The Chargers Street Gang celebrated the release of their first long player, Holy The Bop Apocalypse, highly acclaimed by fans of over-driven, energetic, honest rock with many shows, not all of the traditional variety. After setting on fire libraries, drive-ins, halls, and more dirty hole in the wall bars than they care to remember, the initial glow of the first record subsided and the band holed themselves up again with friend, mentor, and co-conspirator Tim Kerr and Mike Vasquez in thee Sweatbox in Austin, Texas and attempted to document the last year of their lives.
What we get isn’t as easy to swallow at first, but after a few listens you can feel the same raw honesty and over the top energy found on their debut. Through the Windshield finds Chargers Street Gang flaunting different influences, such as the Wipers, Drive Like Jehu, Philip Bailey, Hot Water Music, Fugazi and Richard Pryor.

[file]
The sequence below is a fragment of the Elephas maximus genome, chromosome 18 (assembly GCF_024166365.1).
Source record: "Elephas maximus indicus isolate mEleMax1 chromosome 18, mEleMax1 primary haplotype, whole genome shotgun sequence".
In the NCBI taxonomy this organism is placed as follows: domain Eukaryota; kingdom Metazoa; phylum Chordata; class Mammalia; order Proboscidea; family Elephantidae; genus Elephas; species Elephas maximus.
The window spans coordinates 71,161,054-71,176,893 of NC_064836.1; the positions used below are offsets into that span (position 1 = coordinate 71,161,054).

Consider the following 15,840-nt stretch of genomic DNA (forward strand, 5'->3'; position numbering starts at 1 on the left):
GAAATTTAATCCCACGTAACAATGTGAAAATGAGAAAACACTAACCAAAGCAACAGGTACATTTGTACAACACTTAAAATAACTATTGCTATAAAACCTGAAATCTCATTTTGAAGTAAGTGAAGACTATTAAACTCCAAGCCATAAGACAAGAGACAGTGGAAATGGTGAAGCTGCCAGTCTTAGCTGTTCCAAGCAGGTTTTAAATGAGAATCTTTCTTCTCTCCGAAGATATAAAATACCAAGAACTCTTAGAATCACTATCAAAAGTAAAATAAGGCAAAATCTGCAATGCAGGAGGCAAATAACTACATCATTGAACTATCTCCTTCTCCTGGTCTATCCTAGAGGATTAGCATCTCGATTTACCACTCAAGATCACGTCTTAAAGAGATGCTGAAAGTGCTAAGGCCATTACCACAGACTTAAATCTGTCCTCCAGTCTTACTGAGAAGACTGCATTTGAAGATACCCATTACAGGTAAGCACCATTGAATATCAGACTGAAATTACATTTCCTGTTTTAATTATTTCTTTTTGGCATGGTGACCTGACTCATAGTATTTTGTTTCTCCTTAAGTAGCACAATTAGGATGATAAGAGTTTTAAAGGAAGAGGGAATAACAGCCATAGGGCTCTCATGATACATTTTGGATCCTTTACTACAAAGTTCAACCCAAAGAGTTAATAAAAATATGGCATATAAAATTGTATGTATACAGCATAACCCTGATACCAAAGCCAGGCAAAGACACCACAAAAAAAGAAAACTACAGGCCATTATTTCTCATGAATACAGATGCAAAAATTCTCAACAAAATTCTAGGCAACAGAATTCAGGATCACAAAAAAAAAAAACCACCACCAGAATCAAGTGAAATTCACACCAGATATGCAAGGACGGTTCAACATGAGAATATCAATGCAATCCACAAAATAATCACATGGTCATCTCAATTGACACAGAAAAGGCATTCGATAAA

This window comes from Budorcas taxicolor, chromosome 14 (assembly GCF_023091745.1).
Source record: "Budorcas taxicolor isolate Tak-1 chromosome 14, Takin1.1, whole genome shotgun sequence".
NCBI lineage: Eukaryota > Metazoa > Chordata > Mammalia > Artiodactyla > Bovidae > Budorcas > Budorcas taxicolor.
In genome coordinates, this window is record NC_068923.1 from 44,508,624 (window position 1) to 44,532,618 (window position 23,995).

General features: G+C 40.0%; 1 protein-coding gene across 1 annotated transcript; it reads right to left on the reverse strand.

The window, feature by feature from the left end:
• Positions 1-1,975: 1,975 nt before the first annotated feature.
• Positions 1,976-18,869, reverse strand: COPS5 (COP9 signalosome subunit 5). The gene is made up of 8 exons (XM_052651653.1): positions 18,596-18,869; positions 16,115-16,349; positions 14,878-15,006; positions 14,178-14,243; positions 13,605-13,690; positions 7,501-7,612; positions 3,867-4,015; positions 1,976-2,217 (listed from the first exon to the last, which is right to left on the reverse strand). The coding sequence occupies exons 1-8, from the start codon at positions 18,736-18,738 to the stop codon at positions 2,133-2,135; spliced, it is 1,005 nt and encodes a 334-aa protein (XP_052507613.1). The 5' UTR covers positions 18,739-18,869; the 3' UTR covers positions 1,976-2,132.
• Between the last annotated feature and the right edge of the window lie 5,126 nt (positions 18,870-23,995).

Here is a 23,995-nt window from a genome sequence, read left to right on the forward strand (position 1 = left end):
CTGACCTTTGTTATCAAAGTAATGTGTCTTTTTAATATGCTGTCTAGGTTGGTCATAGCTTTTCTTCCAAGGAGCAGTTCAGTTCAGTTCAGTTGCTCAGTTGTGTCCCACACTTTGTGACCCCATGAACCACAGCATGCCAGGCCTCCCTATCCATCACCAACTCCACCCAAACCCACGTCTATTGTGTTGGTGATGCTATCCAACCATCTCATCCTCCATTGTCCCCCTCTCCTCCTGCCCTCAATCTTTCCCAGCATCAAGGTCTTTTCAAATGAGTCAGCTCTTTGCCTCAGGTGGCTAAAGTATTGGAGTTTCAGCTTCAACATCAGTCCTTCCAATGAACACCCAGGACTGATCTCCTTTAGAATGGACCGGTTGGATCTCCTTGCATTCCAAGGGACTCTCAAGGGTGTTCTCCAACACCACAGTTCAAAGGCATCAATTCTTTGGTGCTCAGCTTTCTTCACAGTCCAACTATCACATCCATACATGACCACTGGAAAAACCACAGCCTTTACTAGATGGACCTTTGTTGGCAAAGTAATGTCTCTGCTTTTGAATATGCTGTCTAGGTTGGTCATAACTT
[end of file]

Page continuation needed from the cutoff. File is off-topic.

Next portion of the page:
Named after a novel by Michael DeCapite about mundane life in Cleveland, Through the Windshield is the sound of broken dreams and relationships, desperation, Midwestern anxiety, and of five young men who probably spent too much time around one another. Sing that song you bitch. Sisters and brothers, we have gasoline blood and Molotov hearts! That’s yer veins boiling, all filled with desperation and honesty; you can feel this joyous cacophony crawl up yer goosebumps, sliding yer spinal fluid! It’s an open invitation! They’ll tell ya that themselves."Gotta fist to raise,come on and raise it/gotta something to play, come on and play it." This is the kinda rhythm-n-racous that makes yer soul tingle, the fire in the belly scream from the primitive caves of the psyche.you raise yer arms from the mundane wipe the crust from yer eyes, you’ve seen the light, now crawl outta that hole and shake yerself out of that amnesia!